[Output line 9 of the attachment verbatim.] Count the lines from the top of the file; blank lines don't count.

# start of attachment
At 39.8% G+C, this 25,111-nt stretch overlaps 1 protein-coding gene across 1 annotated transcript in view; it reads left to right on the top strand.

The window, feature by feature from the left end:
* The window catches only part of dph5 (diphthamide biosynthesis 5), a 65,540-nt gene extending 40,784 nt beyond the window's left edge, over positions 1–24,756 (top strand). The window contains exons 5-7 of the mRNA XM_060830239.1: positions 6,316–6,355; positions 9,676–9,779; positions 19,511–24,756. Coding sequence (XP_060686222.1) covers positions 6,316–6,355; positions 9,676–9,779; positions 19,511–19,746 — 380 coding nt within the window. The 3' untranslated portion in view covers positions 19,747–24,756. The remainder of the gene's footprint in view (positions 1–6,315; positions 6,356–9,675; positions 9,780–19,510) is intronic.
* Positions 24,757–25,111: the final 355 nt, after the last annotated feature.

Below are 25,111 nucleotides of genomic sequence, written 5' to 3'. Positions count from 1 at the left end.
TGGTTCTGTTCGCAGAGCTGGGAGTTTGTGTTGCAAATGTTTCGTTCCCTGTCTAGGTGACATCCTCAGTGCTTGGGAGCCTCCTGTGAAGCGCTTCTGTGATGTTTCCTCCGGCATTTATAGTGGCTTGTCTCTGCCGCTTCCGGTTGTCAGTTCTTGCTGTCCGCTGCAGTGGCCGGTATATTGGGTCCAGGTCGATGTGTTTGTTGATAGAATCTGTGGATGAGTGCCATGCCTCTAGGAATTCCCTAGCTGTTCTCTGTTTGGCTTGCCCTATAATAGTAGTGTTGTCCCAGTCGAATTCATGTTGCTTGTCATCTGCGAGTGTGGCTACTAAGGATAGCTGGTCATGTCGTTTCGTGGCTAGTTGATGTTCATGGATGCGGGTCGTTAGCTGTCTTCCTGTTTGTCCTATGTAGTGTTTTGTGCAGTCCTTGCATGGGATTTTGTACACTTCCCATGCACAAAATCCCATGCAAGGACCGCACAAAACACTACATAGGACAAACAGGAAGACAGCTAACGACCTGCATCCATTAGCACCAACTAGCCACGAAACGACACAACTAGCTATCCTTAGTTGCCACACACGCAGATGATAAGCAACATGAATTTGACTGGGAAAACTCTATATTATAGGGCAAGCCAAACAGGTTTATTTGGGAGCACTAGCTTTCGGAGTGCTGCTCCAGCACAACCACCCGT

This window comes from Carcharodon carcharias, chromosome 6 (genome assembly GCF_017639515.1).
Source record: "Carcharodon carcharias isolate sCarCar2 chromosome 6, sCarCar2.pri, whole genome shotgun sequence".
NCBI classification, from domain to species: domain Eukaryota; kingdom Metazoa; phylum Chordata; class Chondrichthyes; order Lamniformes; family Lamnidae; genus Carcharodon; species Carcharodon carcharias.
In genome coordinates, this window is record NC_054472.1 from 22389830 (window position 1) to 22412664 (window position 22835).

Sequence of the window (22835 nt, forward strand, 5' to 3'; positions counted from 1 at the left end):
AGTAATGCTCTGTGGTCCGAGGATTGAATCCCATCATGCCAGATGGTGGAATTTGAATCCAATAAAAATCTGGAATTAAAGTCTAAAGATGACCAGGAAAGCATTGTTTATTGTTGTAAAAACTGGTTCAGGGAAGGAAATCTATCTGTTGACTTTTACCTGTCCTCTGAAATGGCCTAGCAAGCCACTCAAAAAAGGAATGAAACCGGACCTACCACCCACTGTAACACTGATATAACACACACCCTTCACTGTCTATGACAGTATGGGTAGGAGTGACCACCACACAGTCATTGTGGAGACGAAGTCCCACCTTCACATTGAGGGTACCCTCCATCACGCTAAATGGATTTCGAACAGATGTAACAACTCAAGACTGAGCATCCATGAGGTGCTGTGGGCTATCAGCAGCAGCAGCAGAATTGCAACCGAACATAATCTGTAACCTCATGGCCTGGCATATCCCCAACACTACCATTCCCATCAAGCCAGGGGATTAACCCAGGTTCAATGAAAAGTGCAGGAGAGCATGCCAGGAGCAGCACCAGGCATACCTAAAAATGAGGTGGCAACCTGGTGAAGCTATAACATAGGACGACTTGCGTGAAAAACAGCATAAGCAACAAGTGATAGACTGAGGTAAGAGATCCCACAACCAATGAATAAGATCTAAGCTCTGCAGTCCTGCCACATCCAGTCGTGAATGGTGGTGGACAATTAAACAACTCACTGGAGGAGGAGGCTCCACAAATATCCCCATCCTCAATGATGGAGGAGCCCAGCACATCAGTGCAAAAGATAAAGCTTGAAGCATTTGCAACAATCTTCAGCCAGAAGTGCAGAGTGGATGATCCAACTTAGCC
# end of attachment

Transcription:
NCBI classification, from domain to species: domain Eukaryota; kingdom Metazoa; phylum Chordata; class Chondrichthyes; order Lamniformes; family Lamnidae; genus Carcharodon; species Carcharodon carcharias.